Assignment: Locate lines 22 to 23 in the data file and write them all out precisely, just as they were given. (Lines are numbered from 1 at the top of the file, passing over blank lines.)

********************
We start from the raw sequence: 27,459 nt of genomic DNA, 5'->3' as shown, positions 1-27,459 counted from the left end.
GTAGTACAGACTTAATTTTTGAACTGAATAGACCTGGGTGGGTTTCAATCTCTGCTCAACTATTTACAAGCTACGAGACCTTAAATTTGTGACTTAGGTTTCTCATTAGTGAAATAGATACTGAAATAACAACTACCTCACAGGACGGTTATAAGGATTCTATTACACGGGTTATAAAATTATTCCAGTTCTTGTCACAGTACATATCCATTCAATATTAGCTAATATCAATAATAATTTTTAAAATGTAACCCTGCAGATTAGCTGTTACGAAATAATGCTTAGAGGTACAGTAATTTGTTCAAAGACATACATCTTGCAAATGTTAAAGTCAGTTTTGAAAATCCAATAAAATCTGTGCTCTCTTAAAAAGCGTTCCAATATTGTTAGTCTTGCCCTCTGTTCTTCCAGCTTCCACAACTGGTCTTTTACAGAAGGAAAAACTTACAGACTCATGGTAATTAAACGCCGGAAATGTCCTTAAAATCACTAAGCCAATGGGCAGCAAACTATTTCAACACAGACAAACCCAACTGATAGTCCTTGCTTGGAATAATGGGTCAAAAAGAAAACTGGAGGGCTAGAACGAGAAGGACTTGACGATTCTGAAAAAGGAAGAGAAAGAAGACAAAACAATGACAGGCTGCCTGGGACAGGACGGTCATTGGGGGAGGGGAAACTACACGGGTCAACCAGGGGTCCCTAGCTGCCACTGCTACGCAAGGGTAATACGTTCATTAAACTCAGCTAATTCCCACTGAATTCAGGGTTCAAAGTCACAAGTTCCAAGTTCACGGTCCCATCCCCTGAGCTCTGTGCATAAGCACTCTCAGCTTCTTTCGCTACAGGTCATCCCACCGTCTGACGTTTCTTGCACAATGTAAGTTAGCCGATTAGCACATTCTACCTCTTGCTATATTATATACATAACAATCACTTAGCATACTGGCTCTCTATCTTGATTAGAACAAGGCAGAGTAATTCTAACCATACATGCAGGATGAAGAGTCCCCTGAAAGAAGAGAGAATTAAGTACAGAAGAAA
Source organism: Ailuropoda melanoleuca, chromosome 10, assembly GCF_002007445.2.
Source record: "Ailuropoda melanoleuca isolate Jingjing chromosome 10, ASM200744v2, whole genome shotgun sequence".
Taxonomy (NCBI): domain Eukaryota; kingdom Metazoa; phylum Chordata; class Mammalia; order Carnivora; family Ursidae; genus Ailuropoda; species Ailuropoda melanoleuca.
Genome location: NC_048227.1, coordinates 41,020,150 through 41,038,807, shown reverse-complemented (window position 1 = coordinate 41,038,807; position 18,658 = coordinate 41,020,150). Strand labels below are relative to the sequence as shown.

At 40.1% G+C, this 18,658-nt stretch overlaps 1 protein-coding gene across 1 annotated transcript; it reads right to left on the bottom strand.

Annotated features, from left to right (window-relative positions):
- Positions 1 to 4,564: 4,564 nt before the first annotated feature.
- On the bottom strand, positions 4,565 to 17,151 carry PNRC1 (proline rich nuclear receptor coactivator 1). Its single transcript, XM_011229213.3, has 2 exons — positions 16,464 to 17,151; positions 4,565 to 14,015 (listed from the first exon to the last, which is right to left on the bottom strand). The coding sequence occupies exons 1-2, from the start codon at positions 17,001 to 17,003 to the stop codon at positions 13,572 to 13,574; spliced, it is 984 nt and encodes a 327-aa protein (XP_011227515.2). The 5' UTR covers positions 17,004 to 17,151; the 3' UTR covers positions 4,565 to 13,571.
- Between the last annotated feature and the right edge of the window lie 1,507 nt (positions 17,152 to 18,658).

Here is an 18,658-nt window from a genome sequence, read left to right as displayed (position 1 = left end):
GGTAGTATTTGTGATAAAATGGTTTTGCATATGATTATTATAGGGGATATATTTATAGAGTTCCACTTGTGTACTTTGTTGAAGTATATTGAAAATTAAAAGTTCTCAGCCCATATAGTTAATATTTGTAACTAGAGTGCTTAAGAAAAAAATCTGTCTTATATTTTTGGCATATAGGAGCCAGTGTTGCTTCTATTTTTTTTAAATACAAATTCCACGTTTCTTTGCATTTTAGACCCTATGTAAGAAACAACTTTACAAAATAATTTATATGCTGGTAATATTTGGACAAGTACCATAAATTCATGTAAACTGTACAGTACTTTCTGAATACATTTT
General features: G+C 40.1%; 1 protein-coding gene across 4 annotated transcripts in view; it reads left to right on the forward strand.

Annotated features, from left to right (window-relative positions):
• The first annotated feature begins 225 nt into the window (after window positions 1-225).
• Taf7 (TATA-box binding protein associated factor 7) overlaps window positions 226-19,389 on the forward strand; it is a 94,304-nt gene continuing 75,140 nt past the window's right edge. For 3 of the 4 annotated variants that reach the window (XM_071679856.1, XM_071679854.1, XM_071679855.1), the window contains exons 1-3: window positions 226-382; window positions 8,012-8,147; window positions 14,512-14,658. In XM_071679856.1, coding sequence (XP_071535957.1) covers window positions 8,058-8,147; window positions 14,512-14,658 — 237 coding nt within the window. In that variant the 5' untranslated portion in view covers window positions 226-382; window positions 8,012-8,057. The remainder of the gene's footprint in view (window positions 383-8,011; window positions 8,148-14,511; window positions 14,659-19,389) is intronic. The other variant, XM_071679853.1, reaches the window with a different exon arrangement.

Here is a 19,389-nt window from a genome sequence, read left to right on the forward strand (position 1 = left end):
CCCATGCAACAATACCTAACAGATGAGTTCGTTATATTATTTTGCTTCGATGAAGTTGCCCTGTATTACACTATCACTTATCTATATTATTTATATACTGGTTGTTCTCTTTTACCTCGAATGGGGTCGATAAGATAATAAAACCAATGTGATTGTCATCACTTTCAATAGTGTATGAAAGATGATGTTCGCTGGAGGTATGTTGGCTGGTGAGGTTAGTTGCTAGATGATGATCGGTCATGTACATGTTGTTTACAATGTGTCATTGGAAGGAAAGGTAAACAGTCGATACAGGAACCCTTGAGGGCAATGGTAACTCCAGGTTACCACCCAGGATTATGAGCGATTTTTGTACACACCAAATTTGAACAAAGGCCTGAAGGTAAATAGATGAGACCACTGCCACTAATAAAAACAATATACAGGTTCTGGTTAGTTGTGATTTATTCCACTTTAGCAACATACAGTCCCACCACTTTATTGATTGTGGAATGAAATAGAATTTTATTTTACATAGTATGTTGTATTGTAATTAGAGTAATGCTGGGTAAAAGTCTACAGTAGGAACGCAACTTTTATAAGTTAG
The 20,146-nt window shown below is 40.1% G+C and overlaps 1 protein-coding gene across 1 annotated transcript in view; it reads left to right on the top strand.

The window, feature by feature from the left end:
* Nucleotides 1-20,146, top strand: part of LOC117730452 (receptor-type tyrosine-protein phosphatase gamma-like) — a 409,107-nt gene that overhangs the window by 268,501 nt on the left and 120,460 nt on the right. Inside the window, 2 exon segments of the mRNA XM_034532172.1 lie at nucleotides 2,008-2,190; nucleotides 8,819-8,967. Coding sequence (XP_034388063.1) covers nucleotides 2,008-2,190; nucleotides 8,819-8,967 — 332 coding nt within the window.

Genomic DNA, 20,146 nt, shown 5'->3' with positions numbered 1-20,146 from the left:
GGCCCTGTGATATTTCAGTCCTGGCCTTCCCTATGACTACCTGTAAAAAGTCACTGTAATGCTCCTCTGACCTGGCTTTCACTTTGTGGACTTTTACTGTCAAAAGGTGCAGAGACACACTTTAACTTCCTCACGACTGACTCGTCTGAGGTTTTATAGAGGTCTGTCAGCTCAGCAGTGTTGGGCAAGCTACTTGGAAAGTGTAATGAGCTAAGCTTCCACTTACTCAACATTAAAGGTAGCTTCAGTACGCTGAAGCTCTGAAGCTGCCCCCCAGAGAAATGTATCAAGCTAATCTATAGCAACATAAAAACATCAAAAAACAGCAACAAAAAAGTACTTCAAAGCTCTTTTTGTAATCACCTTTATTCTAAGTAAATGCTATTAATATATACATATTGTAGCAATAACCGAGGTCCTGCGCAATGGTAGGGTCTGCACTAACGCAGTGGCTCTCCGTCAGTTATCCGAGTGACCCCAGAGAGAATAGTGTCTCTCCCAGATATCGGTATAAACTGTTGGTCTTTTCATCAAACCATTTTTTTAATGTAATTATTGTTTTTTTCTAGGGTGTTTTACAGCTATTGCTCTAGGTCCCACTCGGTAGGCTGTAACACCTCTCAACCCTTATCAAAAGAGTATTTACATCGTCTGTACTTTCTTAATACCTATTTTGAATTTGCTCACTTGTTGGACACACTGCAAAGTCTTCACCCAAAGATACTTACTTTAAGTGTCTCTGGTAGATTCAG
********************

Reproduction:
* Nucleotides 1-20,146, top strand: part of LOC117730452 (receptor-type tyrosine-protein phosphatase gamma-like) — a 409,107-nt gene that overhangs the window by 268,501 nt on the left and 120,460 nt on the right. Inside the window, 2 exon segments of the mRNA XM_034532172.1 lie at nucleotides 2,008-2,190; nucleotides 8,819-8,967. Coding sequence (XP_034388063.1) covers nucleotides 2,008-2,190; nucleotides 8,819-8,967 — 332 coding nt within the window.

Genomic DNA, 20,146 nt, shown 5'->3' with positions numbered 1-20,146 from the left: